The Real Story Behind Germany’s Gold Recall

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Did you hear the news? Germany, the world’s second largest gold-holding nation, is recalling some of its gold. The Germans are bringing the physical metal – once on hold outside its borders – back in country.

This is a huge development in the world gold market. But more importantly may portend a life-changing trend that gold buyers like you and I can take to the bank.

Today let’s connect a few more dots, and talk gold…

Germany, Russia, Ronald Reagan, Clausewitz, this story has it all. Let’s start by covering a distant memory, the Cold War.

Indeed, the Cold War is not just over, it’s REALLY over. Get over it. The world is REALLY changing, and I mean in ways that you can scarcely begin to comprehend.

Yes, I know. The Soviet Union fell apart in 1991. Germany reunified – expensive as that was – and the Red Army went home to Mother Russia in the mid-1990s. (I was in Berlin, in 1991, right after I did my thing in Operation Desert Storm. Wow, I could tell you some stories about the Group of Soviet Forces in Germany, headquartered at Potsdam. Another time, perhaps.)

But now? In 2013? What’s happening? There’s big news, which the mainstream media evidently fails to comprehend, while they fixate on the wrong sorts of shiny stuff – “gun control,” for instance, and what Hollywood celebrities think about it.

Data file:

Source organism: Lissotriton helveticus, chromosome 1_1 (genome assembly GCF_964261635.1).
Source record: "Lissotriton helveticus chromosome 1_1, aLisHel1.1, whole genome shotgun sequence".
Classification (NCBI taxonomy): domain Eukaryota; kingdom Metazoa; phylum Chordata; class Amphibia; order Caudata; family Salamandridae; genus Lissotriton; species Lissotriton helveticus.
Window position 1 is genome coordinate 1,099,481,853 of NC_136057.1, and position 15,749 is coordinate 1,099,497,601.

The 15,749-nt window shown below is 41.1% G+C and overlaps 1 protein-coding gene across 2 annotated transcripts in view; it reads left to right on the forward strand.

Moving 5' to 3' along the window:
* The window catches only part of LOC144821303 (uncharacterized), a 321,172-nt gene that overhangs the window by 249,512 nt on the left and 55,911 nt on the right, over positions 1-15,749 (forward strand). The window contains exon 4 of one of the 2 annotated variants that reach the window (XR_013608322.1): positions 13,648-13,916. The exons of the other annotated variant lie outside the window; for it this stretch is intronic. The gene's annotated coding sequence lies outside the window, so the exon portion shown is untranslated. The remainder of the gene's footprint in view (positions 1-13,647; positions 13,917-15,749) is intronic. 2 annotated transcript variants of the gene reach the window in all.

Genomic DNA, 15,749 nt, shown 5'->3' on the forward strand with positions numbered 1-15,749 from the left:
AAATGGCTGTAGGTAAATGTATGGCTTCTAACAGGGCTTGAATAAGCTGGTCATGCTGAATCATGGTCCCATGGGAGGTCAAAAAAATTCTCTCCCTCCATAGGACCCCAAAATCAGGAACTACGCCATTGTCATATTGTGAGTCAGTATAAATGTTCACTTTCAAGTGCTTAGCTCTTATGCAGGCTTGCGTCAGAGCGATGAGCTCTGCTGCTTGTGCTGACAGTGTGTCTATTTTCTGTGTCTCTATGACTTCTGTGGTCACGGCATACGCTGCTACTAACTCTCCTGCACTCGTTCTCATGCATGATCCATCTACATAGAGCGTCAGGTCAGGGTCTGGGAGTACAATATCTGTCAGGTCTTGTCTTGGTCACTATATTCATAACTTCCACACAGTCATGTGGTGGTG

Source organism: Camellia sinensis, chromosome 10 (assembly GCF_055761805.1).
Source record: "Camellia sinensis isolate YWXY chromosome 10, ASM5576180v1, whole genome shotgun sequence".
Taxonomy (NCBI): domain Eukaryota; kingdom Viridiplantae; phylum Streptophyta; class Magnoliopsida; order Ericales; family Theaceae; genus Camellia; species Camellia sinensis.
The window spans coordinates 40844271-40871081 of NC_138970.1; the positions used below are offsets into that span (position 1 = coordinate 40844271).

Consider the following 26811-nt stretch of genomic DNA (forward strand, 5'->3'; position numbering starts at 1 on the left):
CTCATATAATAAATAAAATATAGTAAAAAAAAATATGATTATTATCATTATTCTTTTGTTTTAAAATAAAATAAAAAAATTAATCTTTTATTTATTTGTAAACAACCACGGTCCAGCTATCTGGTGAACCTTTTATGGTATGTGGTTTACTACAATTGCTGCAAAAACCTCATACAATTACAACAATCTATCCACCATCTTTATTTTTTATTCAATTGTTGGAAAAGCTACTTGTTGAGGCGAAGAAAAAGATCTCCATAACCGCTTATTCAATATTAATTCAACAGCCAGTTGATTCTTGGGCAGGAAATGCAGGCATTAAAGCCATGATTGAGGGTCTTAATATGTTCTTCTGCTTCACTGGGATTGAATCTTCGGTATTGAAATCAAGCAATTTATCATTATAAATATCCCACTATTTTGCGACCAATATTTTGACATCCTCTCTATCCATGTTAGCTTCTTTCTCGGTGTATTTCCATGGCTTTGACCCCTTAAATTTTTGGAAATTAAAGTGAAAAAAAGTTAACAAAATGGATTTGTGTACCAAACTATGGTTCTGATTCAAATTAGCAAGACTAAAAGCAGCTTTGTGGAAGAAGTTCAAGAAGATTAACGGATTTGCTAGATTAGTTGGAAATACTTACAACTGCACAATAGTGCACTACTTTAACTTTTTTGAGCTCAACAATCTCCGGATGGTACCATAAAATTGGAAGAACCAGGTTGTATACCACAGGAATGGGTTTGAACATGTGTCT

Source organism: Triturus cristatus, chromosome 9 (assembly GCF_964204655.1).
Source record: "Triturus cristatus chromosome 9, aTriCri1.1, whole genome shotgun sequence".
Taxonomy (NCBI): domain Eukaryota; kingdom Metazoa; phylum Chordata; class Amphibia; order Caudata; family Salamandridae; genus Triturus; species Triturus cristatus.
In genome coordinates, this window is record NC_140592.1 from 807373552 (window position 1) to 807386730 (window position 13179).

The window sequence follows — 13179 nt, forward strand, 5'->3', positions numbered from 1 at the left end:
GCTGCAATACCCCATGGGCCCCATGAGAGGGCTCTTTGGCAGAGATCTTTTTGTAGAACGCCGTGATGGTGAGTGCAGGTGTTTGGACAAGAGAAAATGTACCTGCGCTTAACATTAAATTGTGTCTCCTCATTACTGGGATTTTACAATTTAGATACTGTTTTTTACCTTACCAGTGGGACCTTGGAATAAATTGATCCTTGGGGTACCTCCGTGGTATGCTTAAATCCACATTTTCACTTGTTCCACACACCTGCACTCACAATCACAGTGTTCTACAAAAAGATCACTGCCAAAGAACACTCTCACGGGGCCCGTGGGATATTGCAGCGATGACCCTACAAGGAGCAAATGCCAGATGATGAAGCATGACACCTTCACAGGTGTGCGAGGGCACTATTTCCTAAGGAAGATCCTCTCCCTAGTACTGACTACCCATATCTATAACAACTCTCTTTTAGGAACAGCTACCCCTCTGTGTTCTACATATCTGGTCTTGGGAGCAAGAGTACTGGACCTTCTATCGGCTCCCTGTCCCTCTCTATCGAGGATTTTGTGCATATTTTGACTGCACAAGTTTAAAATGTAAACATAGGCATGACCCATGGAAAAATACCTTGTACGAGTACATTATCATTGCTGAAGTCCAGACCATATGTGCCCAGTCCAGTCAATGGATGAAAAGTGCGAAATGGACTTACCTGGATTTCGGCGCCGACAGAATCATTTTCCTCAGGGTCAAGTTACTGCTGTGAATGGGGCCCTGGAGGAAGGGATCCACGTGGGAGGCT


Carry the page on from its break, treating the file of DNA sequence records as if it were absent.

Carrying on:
Here’s the real news. Long-term, this will change your life. You paying attention?

Germany is recalling some of its central bank-owned gold from the Federal Reserve Bank in New York, as well as all “German” gold on deposit in France. It’s back to der Heimat.

Let’s back up. Why was German gold not in Germany? It’s a monetary relic of the Cold War. Back in the 1950s-1980s, the “Federal Republic of Germany” (the Bundes Republik Deutschland, or BRD – “West” Germany) was basically a potential nuclear battlefield. So part of the monetary preparation for fighting World War III in Europe was to keep West Germany’s gold away from the Russian tanks and nuclear fallout.

There was also something of a “conqueror’s legacy” about it. Post-World War II, the immediate challenge to U.S.-British-French policymakers was to keep Germany tame, considering the horrible memories of the late unpleasantness of 1939-1945. As Nobel laureate Francois Mauriac once quipped, “I love Germany so dearly that I hope there will always be two of them.”